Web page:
Ffion’s Revolving Wardrobe.
What did the thirteen academics behind Doctor Who and History make of the decision to cast Jodie Whittaker as the thirteenth Doctor? Karen Hellekson on 13 and gender-neutral accessories.
Karen Hellekson cheered when Jodie Whittaker was cast as the Thirteenth Doctor. “I saw it on Facebook, but I didn’t believe it,” she said. “I had to check the BBC’s website to make sure it was real.” Hellekson liked Whittaker in Broadchurch, the role she is best known for, but “I really loved the episode of Black Mirror she stars in.” In “The Entire History of You” (2011), she plays Ffion, a woman with a secret in a world where memory implants record everything. “I immediately checked out her IMDb page and realized that I haven’t seen much she’s been in. I’ll have to rectify that.”
Although the post-reboot iterations of the TARDIS have had huge interiors, Hellekson would “like to see a more intimate TARDIS again, a smaller room, maybe with decor to evoke another era, like the Fourth Doctor’s retro Victorian version of the TARDIS. Of course they will incorporate the roundels! I can’t wait to see how they’ll do that.”
As for costumes, Hellekson hopes that Whittaker will get to have a revolving wardrobe around a particular shape rather than an identical outfit from episode to episode. “They did that with Clara,” Hellekson pointed out. “Her uniform was dark tights, heeled boots, and a slim-cut dress or skirt.” However, “The Doctor always has a signature something. Maybe she needs a statement bracelet, with arcane Gallifreyan writing or something—something gender-neutral, of course, so both boys and girls can get it as Doctor Who merch and have some fun.” However, “No sonic lipstick, please. Leave that to River Song.”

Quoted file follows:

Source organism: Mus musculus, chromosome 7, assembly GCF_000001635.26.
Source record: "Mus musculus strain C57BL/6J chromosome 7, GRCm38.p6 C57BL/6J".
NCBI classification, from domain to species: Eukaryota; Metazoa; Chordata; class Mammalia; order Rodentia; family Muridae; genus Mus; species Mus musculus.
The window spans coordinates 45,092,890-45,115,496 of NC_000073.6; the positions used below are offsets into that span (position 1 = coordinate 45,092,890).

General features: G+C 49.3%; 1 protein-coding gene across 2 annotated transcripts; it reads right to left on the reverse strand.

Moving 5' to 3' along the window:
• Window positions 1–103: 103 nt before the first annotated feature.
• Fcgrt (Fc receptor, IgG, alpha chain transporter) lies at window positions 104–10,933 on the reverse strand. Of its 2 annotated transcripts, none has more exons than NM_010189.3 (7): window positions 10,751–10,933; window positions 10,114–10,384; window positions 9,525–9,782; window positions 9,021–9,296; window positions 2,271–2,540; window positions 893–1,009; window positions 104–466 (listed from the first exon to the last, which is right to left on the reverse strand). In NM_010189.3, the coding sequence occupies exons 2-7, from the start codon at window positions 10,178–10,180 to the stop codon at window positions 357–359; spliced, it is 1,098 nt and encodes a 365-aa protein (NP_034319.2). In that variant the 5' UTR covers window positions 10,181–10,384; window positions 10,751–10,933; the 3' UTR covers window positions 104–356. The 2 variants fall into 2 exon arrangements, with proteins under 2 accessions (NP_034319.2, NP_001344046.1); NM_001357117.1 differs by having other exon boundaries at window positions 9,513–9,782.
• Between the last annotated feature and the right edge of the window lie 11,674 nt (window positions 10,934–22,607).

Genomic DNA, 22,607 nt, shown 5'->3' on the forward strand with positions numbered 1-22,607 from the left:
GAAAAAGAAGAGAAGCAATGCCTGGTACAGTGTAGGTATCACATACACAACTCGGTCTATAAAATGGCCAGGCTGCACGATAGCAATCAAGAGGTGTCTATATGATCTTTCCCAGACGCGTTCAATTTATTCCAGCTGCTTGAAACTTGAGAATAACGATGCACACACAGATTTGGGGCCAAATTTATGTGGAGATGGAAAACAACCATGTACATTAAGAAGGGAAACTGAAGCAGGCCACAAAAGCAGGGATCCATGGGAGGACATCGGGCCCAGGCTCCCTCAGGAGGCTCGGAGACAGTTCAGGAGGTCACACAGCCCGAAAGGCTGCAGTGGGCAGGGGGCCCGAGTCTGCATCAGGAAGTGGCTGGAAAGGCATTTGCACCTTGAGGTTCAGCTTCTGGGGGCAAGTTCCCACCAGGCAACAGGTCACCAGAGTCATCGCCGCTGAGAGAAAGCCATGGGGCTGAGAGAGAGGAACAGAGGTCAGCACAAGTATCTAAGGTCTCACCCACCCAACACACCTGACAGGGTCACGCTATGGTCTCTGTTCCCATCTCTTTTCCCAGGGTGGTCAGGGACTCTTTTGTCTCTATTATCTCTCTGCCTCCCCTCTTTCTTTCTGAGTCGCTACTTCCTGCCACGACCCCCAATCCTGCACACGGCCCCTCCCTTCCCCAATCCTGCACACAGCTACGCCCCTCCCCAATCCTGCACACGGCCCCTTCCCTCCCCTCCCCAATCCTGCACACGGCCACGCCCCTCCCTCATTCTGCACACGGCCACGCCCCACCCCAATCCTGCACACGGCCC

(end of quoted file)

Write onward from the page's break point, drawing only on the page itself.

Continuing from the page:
The writers of Doctor Who and History focus on a different aspect of history as it expressed thematically in the show. Karen Hellekson goes explores the alternative history of Big Finish’s Doctor Who Unbound series of six full-cast audio dramas.
It is worth remembering that the thirteen writers interviewed are academics whose speciality is expressed through their individual contribution to the book. But they are also fans and their opinions on a range of Who-related issues are, not surprisingly, emotionally diverse.
LOOK OUT FOR MORE FROM THESE AUTHORS IN DAILY BLOGS
ABOUT DOCTOR WHO AND HISTORY
When Sydney Newman conceived the idea for Doctor Who in 1963, he envisioned a show that would entertain as well as educate. Historical adventures were part of his vision-the Doctor and his companions would visit and observe, but not interfere with, events in history. That plan was dropped early on. Not only has the Doctor happily meddled with historical events for decades, his adventures-on television, in films, novels, comics, books and games-reflect how we regard our own place in history. This collection of new essays examines how the Doctor engages with history and inspires reflections upon it history. Topics includes reconstruction of lost historical serials, reflections on Britain’s colonial past, the subversion of nostalgia for village life, the depiction of Norse myths, alternate history, and the impact of historical decisions on the present.
|Number of Pages||193|
|Author||Fleiner, Carey, October, Dene|
|Publisher||McFarland & Company, Incorporated Publishers|
|Publication Date||August, 2017|